On January 1, 2016, China’s National People’s Congress Standing Committee enacted the new Anti-Terrorism Law (反恐怖主义法) that gives broad powers to the Chinese authorities to access and handle data held by telecommunications operators and internet providers (together, “Technology Companies”).  This law provides a legal framework to compel Technology Companies to cooperate and assist the Chinese authorities to combat the threat of “terrorism.”

The Anti-Terrorism Law broadly defines “terrorism” as “any activity or proposition that through violence, sabotage, threat, or other means, generates social panic, undermines public security, infringes upon personal and property rights, or menaces state authorities and international organizations with the aim of realizing a political, ideological, or other purpose.”  Due to this flexible definition, critics of this law have voiced concerns that the Chinese authorities may use its discretionary powers in broad ways, such as oppressing dissent in China, in the name of preventing terrorism.  These concerns are particularly salient for telecommunications operators and internet providers that place a high value on the open flow of communications, and could face global backlash for perceptions that they restrict free speech.

Critics have also voiced concerns about the data protection consequences of the new law.  Among the articles of the Anti-Terrorism Law aimed at preventing terrorism, two articles have particular data privacy implications for Technology Companies.

  • Article 18 requires Technology Companies provide technical assistance to public security agencies in their prevention and investigation of terrorist activities.  The scope of assistance expected of Technology Companies remains unclear as Article 18 of the Anti-Terrorism Law provides that Technology Companies are expected to provide decryption technology, technical interfaces, and “other technical support assistance.”  The breadth of flexibility of this provision gives Chinese authorities discretion to determine the kind and scope of assistance they can require from Technology Companies.  Particularly as debate heats up in the United States over government demands for decryption assistance, this provision may well lead to further tension and cybersecurity concerns for Technology Companies.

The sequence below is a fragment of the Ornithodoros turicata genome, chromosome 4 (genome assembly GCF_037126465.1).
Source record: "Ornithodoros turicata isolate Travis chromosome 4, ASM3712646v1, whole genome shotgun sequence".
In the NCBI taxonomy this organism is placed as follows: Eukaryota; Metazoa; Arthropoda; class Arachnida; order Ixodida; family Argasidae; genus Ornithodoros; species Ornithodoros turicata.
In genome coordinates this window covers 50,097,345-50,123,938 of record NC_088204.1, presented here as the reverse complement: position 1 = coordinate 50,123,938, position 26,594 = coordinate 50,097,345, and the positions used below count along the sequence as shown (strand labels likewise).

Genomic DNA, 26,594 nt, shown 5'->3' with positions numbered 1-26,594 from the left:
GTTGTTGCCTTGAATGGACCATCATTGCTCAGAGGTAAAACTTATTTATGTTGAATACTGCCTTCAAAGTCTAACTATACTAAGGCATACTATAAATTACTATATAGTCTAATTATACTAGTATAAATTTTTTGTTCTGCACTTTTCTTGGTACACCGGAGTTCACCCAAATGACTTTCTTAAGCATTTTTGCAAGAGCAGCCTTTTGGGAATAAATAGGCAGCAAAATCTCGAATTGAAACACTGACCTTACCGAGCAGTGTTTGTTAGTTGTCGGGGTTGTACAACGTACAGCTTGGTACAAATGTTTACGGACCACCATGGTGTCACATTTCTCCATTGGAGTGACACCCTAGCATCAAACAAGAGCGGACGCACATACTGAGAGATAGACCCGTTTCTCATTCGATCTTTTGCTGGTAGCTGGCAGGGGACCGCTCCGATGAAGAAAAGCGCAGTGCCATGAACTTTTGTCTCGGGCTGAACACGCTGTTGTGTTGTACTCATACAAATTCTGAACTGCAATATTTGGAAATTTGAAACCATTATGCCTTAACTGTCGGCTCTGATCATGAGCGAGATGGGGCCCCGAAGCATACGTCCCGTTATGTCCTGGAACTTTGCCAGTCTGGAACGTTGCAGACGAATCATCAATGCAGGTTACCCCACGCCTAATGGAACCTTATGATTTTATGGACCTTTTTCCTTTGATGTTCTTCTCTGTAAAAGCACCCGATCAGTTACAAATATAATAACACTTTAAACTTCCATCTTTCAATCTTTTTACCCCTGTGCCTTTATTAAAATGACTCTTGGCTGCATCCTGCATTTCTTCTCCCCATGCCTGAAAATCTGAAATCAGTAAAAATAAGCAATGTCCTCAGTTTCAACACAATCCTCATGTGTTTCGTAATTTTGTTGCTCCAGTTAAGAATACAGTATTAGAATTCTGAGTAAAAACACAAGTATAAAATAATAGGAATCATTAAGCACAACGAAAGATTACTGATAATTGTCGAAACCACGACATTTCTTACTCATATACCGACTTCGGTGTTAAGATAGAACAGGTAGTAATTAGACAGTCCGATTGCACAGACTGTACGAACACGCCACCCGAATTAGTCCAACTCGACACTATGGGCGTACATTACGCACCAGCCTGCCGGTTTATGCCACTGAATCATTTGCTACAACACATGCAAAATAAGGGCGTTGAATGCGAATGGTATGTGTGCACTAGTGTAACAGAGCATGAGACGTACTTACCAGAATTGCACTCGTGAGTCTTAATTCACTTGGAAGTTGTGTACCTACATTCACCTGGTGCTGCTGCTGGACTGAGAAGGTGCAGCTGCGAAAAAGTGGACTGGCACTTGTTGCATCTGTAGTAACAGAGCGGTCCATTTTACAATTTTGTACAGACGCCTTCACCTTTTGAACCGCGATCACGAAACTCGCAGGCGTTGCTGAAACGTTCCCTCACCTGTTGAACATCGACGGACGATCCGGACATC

• Article 19 requires Technology Companies have in place network security and content monitoring systems, together with safety measures to prevent dissemination of terrorist or extremist content.  If terrorist or extremist content is discovered, Technology Companies are required to prepare a report for public security agencies or other relevant departments.  Technology Companies are also expected to have a censorship mechanism to ensure that dissemination of the terrorist or extremist content is halted immediately, and that relevant information is deleted.  Critically, this provision applies to information held outside of China as well.

As a result, the Anti-Terrorism Law provides significant, broad and flexible rights for Chinese authorities that present data security and privacy concerns in China, and can effectively require Technology Companies to disclose sensitive information to prevent terrorism, including any activity that is deemed to undermine public security or menace the state or any international organization with any purpose.  Furthermore, because the terms “telecommunications operators” and “internet service providers” are not defined under the Anti-Terrorism Law, these terms may be widely interpreted by the Chinese authorities to cover all companies or individuals providing or connected with internet and telecommunications services in China.  Entities that could be considered a Technology Company operating in China should review their network security and encryption systems to prepare for and consider how they might respond to requests by the Chinese authorities under the Anti-Terrorism Law.